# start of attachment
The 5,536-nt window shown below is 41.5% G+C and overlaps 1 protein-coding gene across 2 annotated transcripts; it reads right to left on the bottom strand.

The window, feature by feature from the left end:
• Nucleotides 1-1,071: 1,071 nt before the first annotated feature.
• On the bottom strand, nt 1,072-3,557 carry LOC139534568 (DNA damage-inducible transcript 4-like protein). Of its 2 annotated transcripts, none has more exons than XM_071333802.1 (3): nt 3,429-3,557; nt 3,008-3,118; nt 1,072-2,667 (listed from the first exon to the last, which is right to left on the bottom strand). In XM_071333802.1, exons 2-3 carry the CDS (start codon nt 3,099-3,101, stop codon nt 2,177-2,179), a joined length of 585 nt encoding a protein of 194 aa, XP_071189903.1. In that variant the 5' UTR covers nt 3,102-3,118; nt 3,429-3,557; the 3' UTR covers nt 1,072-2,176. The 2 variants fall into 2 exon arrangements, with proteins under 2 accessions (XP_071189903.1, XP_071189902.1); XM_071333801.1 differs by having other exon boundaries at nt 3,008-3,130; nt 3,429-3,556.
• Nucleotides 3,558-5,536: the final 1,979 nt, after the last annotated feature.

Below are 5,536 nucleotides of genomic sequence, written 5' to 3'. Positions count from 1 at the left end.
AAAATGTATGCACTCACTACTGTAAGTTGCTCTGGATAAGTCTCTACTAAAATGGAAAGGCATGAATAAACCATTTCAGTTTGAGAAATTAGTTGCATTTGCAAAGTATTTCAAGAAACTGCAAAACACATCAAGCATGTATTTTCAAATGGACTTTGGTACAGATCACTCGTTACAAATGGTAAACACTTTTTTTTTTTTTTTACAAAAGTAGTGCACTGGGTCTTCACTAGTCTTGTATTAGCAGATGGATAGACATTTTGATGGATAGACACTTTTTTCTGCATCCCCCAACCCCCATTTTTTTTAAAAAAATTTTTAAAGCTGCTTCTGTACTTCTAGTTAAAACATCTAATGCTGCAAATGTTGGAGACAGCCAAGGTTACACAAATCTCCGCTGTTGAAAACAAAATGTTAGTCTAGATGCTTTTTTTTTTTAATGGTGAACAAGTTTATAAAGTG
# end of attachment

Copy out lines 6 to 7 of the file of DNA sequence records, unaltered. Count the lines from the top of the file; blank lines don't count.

Below are 5,536 nucleotides of genomic sequence, written 5' to 3'. Positions count from 1 at the left end.
AAAATGTATGCACTCACTACTGTAAGTTGCTCTGGATAAGTCTCTACTAAAATGGAAAGGCATGAATAAACCATTTCAGTTTGAGAAATTAGTTGCATTTGCAAAGTATTTCAAGAAACTGCAAAACACATCAAGCATGTATTTTCAAATGGACTTTGGTACAGATCACTCGTTACAAATGGTAAACACTTTTTTTTTTTTTTTACAAAAGTAGTGCACTGGGTCTTCACTAGTCTTGTATTAGCAGATGGATAGACATTTTGATGGATAGACACTTTTTTCTGCATCCCCCAACCCCCATTTTTTTTAAAAAAATTTTTAAAGCTGCTTCTGTACTTCTAGTTAAAACATCTAATGCTGCAAATGTTGGAGACAGCCAAGGTTACACAAATCTCCGCTGTTGAAAACAAAATGTTAGTCTAGATGCTTTTTTTTTTTAATGGTGAACAAGTTTATAAAGTG